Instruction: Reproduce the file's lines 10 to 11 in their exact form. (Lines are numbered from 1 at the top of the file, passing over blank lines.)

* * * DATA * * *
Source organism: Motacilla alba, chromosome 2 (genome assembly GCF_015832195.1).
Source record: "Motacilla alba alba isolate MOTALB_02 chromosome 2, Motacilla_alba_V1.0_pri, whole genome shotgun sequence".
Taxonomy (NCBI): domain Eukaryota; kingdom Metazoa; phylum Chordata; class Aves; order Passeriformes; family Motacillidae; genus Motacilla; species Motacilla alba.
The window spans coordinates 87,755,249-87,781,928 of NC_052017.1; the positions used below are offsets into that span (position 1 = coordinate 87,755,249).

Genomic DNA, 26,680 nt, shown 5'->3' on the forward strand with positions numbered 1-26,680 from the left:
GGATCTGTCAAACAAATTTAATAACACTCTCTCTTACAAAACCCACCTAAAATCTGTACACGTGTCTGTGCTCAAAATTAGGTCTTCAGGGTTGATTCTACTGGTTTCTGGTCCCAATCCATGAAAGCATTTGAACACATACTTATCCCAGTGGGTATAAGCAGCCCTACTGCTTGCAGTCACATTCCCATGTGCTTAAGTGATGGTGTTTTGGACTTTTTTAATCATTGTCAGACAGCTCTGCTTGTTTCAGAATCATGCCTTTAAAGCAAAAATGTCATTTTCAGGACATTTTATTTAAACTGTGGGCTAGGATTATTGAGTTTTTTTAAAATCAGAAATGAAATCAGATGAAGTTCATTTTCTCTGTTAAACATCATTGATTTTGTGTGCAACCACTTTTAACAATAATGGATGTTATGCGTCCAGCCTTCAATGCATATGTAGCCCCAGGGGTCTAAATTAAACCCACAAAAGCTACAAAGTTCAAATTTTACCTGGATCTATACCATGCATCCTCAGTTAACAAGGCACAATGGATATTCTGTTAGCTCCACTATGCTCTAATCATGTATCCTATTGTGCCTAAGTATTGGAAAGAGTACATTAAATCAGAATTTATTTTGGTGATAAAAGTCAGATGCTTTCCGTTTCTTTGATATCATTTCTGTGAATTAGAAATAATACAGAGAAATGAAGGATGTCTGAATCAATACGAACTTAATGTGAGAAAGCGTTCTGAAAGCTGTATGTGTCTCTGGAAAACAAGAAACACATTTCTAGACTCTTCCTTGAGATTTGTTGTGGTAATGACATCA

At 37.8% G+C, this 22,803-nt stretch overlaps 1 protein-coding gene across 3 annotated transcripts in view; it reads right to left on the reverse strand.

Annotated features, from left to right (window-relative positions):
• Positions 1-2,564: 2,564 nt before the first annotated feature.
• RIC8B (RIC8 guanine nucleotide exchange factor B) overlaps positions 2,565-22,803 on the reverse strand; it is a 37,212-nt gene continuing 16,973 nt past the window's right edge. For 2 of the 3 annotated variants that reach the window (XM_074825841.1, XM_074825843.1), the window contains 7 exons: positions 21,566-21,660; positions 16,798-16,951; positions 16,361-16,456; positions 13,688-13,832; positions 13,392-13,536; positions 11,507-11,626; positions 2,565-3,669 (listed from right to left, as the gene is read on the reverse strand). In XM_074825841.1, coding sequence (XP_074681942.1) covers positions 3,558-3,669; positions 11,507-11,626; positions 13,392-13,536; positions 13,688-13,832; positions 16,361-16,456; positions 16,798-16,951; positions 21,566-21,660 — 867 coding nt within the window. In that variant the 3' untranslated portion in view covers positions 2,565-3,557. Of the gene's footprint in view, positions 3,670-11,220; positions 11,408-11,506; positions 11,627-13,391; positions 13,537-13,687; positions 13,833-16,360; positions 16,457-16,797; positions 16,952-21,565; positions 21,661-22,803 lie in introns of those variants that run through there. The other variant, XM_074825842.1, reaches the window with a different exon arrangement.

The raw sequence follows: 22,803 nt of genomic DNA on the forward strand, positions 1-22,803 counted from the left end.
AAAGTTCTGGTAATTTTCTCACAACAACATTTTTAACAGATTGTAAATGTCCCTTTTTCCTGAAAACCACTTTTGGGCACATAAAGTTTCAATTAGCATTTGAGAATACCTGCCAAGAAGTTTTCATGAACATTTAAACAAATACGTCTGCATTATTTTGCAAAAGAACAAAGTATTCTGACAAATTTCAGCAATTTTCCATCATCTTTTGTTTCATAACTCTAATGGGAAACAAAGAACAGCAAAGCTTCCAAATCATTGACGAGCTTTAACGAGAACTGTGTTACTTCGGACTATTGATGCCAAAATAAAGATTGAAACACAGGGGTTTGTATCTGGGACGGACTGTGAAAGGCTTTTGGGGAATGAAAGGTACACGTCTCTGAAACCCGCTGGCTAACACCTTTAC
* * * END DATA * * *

• RIC8B (RIC8 guanine nucleotide exchange factor B) overlaps positions 2,565-22,803 on the reverse strand; it is a 37,212-nt gene continuing 16,973 nt past the window's right edge. For 2 of the 3 annotated variants that reach the window (XM_074825841.1, XM_074825843.1), the window contains 7 exons: positions 21,566-21,660; positions 16,798-16,951; positions 16,361-16,456; positions 13,688-13,832; positions 13,392-13,536; positions 11,507-11,626; positions 2,565-3,669 (listed from right to left, as the gene is read on the reverse strand). In XM_074825841.1, coding sequence (XP_074681942.1) covers positions 3,558-3,669; positions 11,507-11,626; positions 13,392-13,536; positions 13,688-13,832; positions 16,361-16,456; positions 16,798-16,951; positions 21,566-21,660 — 867 coding nt within the window. In that variant the 3' untranslated portion in view covers positions 2,565-3,557. Of the gene's footprint in view, positions 3,670-11,220; positions 11,408-11,506; positions 11,627-13,391; positions 13,537-13,687; positions 13,833-16,360; positions 16,457-16,797; positions 16,952-21,565; positions 21,661-22,803 lie in introns of those variants that run through there. The other variant, XM_074825842.1, reaches the window with a different exon arrangement.

The raw sequence follows: 22,803 nt of genomic DNA on the forward strand, positions 1-22,803 counted from the left end.